Sabah would be bankrupt if Musa Aman is corrupt

By True Sabahan

The facts speak for themselves. If Chief Minister Datuk Seri Musa Aman is corrupt, Sabah would be bankrupt by now. But instead, he has been giving Sabah a surplus of more than RM1 billion every year since he took over the reins of the state government.

The Sabah economy was in the doldrums when Datuk Seri Musa became Sabah’s 14th Chief Minister. There was hardly any money in the treasury as the state had a deficit of about RM3 billion.

“The government did not even have enough money to pay contractors because the state reserves were down to only RM168 million,” said Datuk Masidi Manjun, Minister of Tourism, Culture and Environment.

He said that the situation was so bad that even the state-owned Yayasan Sabah was almost bankrupt.

“Yayasan Sabah could not even pay salaries,” Datuk Masidi said. “So, it had to ‘release’ many of the staff.”

But Datuk Masidi said Yayasan Sabah’s fortune changed dramatically with Datuk Seri Musa at the helm of the Sabah government.

Through Datuk Seri Musa’s excellent business and financial acumen, he quickly turned Yayasan Sabah around. He reorganised the Yayasan business operations, making many companies not only highly profitable, but well respected internationally.

YSG Biotech Sdn Bhd is a case in point. It has become the world’s leading biotech company in tissue culturing of superior quality teak for the plantation industry so much so that it has been exporting teak plantlets to buyer countries such as Australia, South America, Tanzania and Indonesia without phytosanitary constraints.

Today, Yayasan Sabah as a group has a reserve of RM3 billion, a far cry from 2003 when it did not even have money for staff salaries.

The state coffers also quickly recovered, registering a reserve of RM1.7 billion during his first year as Chief Minister. Currently, the state reserves stand at about RM3 billion, the highest in Sabah’s history.

Despite his excellent socio-economic transformation of Sabah, Datuk Seri Musa has always kept a low profile. He does not believe in blowing his own trumpet. Rather he let the results speak for him.

He has been criss-crossing the state bringing infrastructure development to the rural as well as urban areas to eradicate poverty, building low-cost houses for them and giving them land under a communal title to cultivate oil palms and rubber so that they can have a wealthy and comfortable life.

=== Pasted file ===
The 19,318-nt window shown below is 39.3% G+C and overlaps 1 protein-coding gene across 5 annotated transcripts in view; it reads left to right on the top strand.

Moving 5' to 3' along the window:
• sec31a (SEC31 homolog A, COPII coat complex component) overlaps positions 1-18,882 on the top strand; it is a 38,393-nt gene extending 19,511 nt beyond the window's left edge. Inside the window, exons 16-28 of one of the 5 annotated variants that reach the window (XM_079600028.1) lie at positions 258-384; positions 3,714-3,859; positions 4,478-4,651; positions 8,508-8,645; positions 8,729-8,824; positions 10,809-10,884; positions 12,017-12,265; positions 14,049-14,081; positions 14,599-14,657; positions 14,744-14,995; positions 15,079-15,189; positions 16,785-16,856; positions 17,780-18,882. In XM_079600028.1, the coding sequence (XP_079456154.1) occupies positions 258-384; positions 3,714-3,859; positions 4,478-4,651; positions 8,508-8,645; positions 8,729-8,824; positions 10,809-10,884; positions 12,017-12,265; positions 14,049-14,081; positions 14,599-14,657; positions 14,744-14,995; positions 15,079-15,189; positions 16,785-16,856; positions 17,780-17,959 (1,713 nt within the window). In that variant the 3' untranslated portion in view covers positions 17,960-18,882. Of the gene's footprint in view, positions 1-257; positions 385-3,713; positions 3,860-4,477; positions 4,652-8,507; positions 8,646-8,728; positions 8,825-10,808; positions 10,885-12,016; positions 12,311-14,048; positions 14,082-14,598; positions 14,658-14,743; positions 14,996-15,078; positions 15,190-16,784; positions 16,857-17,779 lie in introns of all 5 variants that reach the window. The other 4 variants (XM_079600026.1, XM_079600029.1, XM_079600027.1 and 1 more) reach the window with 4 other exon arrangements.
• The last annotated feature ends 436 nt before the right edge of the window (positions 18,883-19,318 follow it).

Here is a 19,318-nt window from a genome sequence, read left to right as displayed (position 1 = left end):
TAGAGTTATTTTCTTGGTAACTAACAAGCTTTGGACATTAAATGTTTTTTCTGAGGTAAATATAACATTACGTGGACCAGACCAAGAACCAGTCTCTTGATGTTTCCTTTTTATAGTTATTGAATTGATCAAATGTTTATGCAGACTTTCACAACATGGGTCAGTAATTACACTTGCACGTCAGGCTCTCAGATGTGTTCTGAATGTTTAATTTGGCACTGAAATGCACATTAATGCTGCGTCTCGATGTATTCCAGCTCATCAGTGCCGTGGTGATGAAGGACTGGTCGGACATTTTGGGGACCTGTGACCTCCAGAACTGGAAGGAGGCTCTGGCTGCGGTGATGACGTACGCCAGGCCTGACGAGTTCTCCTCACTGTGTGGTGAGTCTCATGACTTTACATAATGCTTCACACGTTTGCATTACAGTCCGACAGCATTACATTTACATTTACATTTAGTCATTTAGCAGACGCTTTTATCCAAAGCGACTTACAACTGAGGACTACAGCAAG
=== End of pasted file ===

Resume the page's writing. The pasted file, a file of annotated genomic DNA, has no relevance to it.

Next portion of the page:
And he has been busy attracting investors from the United States, South Korea, Europe and Singapore to set up industries in Sabah. Even the Singapore Foreign Minister, George Yeo, was so impressed with Datuk Seri Musa that he had visited Sabah twice in a year to express Singaporeans’ keenness to invest in the industrial development of Sabah.

Datuk Musa’s job is not completed. And in the words of Dato Sri Mustapha Mohamed, the Minister of International Trade and Industry, the hefty foreign investments in industrial projects, including the RM5.4 billion solar panel project, are due to Datuk Seri Musa’s excellent management of the Sabah economy.

Chief Ministers before him only know how to spend money. The most startling was during Datuk Harris Salleh’s tenure. He was good at building multi-billion-ringgit grandiose projects that brought the state to the brink of bankruptcy. So much so that Sabah did not have the money to administer Labuan island which Datuk Harris happily gave to the Federal Government without asking for any compensation for the cession.

In constrast, Datuk Seri Musa is good in making money for Sabah through his sound halatuju development framework that benefits every Sabahan.